One narrative that pervaded much of the coverage of Tuesday’s primary – specifically with Sheldon Silver and Marty Connor on the ballot – was the notion that it was turning into a referendum on incumbency. (Having Obama and McCain talk about “change” all the time only helped feed that notion.)
Which isn’t exactly how voters in the district saw things. Neither did some major power brokers, like the New York Hotel Trades Council, whose union members carried literature for both Silver, a long-time incumbent, and Dan Squadron, new-guy challenger. I asked Mike Rabinowitz, deputy director for policy at NYHTC, how his members in the field carried both the Silver and Squadron messages.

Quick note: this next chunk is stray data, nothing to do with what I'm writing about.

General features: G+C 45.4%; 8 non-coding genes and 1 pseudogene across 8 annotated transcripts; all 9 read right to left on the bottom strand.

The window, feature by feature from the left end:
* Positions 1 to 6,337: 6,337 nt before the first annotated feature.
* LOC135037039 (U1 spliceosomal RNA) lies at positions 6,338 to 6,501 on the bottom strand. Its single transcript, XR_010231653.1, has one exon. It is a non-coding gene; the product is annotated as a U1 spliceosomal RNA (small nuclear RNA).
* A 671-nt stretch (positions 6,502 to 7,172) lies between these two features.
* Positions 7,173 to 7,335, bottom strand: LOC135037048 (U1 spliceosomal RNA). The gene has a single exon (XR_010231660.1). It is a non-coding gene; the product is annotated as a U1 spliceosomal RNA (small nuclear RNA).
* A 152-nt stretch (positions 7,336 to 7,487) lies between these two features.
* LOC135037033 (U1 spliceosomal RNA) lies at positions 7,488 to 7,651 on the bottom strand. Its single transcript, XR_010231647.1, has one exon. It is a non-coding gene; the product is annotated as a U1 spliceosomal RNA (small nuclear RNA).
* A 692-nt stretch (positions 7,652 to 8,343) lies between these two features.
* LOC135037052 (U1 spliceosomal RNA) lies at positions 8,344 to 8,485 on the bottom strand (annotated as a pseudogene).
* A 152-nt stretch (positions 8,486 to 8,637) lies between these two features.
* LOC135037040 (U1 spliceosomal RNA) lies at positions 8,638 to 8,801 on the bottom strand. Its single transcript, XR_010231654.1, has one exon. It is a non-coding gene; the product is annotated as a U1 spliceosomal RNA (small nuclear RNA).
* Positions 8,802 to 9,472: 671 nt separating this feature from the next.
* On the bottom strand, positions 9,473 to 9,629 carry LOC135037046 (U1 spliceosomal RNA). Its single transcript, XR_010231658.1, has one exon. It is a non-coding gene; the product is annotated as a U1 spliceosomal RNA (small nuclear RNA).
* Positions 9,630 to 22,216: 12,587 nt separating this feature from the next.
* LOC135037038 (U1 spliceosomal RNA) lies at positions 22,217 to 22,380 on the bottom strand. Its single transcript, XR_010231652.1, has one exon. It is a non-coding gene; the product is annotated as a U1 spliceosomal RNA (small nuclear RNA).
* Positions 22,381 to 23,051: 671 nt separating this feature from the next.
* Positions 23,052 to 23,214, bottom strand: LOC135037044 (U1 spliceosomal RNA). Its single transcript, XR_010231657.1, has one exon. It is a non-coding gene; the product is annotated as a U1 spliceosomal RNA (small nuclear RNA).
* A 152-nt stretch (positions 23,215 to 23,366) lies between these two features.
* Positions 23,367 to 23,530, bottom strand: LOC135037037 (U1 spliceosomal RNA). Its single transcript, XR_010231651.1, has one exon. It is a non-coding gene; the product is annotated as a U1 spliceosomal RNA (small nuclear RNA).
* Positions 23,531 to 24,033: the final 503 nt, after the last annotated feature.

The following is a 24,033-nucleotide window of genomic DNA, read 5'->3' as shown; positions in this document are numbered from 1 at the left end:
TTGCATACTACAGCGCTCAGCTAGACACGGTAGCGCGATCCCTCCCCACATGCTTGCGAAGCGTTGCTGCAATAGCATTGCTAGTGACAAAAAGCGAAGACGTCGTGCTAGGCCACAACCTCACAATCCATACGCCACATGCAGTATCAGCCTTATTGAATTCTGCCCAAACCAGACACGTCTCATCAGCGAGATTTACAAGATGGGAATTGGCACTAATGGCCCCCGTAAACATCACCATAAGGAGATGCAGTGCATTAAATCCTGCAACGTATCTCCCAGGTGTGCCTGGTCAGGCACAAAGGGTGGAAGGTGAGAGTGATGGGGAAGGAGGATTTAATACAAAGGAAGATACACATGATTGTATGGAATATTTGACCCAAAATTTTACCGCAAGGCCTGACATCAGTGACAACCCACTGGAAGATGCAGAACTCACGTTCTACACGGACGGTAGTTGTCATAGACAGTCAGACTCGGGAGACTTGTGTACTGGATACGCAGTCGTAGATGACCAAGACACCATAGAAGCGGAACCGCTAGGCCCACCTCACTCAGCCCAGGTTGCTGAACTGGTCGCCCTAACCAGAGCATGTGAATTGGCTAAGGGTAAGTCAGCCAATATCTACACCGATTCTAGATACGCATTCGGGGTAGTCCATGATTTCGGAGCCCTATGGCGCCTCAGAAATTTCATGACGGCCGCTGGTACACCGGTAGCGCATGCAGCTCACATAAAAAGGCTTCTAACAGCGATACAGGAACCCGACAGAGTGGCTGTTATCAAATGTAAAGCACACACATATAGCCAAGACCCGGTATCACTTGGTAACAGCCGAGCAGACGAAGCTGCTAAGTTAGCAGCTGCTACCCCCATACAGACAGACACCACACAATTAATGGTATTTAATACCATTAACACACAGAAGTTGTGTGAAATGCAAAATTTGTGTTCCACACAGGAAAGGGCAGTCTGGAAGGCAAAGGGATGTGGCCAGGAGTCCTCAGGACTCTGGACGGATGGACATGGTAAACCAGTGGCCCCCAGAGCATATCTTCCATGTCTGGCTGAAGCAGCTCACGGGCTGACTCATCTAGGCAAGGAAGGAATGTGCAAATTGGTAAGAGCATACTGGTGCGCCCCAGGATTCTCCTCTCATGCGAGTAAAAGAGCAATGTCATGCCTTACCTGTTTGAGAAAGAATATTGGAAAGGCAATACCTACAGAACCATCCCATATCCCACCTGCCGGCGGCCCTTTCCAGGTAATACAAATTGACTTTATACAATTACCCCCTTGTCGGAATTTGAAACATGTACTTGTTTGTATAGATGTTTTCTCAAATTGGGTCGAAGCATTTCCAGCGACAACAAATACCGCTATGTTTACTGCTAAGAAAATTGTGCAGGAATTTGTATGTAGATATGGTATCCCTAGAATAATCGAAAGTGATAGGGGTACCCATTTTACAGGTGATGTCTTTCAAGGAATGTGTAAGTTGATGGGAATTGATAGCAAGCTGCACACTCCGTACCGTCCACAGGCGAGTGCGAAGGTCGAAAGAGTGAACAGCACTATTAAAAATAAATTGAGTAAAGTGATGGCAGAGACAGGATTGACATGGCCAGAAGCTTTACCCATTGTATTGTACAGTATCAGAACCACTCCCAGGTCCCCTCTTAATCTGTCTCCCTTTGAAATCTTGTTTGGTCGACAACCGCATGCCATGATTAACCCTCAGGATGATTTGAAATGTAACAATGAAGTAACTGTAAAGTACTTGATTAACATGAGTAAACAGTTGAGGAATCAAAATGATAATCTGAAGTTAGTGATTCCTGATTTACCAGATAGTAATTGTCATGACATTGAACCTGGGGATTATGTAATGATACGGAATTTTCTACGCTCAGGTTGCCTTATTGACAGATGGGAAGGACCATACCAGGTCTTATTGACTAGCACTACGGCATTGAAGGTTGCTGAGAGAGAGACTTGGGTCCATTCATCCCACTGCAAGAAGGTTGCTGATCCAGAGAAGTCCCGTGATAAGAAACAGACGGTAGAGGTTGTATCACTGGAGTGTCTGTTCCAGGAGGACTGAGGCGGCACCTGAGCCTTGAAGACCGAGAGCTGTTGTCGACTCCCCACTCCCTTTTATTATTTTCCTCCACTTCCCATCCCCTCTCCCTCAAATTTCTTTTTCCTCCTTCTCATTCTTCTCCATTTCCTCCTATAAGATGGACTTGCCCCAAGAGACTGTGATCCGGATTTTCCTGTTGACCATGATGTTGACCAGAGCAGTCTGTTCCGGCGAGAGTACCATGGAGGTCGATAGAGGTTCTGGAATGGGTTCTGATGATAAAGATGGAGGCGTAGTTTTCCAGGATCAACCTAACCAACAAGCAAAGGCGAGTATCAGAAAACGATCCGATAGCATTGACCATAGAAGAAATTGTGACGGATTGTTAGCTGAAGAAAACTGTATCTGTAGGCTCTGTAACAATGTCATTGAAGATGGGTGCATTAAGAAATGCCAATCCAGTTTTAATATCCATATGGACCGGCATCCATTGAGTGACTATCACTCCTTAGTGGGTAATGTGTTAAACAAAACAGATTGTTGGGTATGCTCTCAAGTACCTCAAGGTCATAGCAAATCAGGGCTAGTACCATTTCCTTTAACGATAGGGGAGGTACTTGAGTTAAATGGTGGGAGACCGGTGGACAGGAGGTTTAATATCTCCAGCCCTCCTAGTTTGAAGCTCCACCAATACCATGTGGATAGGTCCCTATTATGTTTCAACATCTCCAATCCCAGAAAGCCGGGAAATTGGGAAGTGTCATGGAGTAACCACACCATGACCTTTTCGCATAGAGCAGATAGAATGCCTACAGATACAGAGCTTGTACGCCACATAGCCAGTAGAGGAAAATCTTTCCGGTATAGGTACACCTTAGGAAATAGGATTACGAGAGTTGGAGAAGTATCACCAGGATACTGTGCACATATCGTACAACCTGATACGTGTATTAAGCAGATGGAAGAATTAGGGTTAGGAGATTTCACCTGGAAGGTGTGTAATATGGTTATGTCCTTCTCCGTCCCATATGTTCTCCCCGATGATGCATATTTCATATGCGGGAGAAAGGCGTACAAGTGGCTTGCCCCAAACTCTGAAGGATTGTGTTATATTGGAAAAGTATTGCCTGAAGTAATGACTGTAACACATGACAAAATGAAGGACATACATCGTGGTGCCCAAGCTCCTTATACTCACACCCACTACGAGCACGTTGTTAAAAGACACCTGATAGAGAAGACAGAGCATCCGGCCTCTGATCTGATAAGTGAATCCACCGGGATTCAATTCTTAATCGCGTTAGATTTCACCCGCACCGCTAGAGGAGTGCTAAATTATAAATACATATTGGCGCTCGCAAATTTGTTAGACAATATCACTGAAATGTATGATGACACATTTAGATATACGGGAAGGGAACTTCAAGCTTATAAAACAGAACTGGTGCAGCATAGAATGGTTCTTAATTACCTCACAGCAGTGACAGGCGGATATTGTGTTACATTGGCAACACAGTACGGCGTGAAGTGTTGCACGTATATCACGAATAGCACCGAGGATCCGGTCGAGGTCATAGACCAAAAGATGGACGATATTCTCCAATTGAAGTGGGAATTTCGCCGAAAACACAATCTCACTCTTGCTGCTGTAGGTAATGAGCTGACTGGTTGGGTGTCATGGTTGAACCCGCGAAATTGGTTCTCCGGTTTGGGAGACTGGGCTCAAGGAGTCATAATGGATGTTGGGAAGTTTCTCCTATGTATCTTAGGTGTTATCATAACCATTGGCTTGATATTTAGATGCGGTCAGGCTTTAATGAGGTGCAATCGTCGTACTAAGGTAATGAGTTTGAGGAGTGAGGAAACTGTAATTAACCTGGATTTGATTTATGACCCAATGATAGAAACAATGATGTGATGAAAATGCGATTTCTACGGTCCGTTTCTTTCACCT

“People can understand you’re making a choice between two candidates, not really between incumbents and challengers,” Rabinowitz said. With that ideological separation possible, unions like Rabinowitz’s could sell the message of both Silver and Squadron by using a different message: delivering results.